4. A Juror Was Murdered During Richard Ramirez’s Trial
From all accounts, serving on the jury that would eventually convict Richard Ramirez was something akin to a nightmare. In statements made to the press, jurors said they had frequent nightmares about the Night Stalker’s crimes and were terrified even after they declared Ramirez guilty of his crimes. During the trial, one of the jurors, a woman named Phyllis Singletary, didn’t show up one day for the trial. The trial was in the deliberation phase where jurors were trying to decide a verdict, but discussions were put on hold until it could be determined what happened to the juror. Later in the day, she was found shot to death in her home, which terrified the jury.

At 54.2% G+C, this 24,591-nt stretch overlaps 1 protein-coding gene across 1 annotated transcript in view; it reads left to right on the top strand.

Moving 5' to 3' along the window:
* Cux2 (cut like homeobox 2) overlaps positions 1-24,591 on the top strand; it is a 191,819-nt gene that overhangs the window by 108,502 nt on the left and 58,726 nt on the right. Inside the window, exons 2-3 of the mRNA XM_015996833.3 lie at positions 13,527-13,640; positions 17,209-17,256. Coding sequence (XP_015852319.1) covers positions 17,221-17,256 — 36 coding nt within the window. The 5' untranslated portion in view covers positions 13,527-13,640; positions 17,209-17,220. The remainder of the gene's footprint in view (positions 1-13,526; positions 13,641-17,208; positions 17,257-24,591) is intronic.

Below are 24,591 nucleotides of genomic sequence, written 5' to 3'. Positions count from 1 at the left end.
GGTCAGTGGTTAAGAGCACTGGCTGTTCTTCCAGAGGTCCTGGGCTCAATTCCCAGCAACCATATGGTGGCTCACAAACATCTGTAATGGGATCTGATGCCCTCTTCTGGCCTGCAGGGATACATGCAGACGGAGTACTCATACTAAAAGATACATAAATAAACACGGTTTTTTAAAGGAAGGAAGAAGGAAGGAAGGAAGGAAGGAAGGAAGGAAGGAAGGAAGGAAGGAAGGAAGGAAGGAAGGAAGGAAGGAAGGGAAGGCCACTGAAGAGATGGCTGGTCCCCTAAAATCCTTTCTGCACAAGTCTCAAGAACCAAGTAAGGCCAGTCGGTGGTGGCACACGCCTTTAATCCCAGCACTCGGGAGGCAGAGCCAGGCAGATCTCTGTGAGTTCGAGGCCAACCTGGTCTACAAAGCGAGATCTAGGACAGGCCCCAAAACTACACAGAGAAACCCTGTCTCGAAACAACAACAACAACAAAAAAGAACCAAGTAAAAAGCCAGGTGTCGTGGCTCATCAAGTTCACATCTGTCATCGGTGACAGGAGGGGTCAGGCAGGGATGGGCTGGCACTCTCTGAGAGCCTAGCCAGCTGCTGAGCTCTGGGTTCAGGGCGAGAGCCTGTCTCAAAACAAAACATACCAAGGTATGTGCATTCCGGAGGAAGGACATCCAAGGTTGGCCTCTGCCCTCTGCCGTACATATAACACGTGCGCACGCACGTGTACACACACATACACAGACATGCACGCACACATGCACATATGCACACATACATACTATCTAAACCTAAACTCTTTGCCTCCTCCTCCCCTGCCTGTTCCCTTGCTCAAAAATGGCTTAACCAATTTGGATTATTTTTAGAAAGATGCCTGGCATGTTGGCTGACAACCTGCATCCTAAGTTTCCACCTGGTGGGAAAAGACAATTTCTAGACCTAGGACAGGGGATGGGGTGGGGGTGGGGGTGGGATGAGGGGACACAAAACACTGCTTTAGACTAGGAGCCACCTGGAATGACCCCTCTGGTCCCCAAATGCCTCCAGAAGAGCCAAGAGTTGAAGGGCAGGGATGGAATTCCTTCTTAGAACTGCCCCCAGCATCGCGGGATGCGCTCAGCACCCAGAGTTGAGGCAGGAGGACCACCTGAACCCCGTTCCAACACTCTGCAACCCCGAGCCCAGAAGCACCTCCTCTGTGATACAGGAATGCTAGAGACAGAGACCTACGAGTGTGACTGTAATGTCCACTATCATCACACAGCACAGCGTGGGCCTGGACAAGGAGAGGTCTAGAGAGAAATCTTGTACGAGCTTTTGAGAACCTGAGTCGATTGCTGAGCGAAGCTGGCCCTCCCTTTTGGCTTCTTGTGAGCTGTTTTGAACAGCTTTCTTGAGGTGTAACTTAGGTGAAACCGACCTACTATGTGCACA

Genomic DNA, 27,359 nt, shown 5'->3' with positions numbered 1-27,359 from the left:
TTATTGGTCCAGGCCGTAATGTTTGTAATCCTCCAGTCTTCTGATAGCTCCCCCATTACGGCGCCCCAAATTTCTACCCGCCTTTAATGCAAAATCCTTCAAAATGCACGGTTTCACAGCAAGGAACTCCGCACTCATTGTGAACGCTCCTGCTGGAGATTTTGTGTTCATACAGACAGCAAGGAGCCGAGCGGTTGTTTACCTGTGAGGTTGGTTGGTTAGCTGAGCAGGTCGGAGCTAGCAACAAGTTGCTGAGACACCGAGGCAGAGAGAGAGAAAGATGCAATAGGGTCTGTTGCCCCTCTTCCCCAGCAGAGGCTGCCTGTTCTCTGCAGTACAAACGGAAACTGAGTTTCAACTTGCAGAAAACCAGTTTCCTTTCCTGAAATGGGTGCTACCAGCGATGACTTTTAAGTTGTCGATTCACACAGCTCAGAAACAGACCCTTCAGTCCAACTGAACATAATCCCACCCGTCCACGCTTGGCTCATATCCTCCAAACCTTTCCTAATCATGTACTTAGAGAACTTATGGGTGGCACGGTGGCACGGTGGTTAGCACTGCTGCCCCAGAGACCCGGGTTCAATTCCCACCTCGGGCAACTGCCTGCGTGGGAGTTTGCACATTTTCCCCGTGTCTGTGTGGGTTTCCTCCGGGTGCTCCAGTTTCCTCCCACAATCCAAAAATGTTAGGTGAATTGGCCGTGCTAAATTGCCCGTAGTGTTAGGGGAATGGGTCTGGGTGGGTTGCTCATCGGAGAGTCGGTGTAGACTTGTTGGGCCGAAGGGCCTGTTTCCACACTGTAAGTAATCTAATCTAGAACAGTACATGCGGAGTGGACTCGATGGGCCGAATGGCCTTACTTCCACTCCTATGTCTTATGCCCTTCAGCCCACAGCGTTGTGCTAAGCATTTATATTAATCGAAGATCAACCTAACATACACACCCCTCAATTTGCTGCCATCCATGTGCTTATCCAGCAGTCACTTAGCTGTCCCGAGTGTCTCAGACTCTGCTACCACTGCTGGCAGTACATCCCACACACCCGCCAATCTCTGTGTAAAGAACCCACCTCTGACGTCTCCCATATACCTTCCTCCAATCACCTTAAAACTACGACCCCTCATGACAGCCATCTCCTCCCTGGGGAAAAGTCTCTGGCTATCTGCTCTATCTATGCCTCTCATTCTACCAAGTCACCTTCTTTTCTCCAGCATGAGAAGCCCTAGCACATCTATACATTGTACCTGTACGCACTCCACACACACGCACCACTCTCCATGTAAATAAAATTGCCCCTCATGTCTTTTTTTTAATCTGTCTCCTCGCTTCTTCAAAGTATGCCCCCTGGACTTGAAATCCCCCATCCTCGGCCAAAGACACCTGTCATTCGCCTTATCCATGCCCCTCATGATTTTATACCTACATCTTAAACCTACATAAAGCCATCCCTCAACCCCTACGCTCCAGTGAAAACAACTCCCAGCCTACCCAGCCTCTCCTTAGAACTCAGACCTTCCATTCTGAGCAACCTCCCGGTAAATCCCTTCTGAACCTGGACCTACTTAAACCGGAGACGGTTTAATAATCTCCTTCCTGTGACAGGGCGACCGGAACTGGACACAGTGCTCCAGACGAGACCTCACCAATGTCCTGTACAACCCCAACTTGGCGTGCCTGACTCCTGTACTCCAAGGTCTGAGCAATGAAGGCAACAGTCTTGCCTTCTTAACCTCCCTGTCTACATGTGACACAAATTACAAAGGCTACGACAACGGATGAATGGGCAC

The jurors who were still alive wondered if they were going to be next and if Ramirez had orchestrated the murder from his jail cell. Soon after Singletary’s murder, law enforcement, and detectives determined that she’d been shot and killed by her boyfriend. However, the knowledge that the woman hadn’t been killed via a plan devised by the Night Stalker didn’t remove the terror felt by the jurors.
In fact, most of them reported that they couldn’t sleep after they decided on the verdict. One of the jurors got a guard dog and had bars installed on her windows because she was so scared. Despite the severity of Ramirez’s crimes, the jury didn’t come to the death penalty lightly. In fact, they said it was difficult to come to that decision because of how complicated and expansive the evidence was and how it took them a long time to decipher it in the jury room.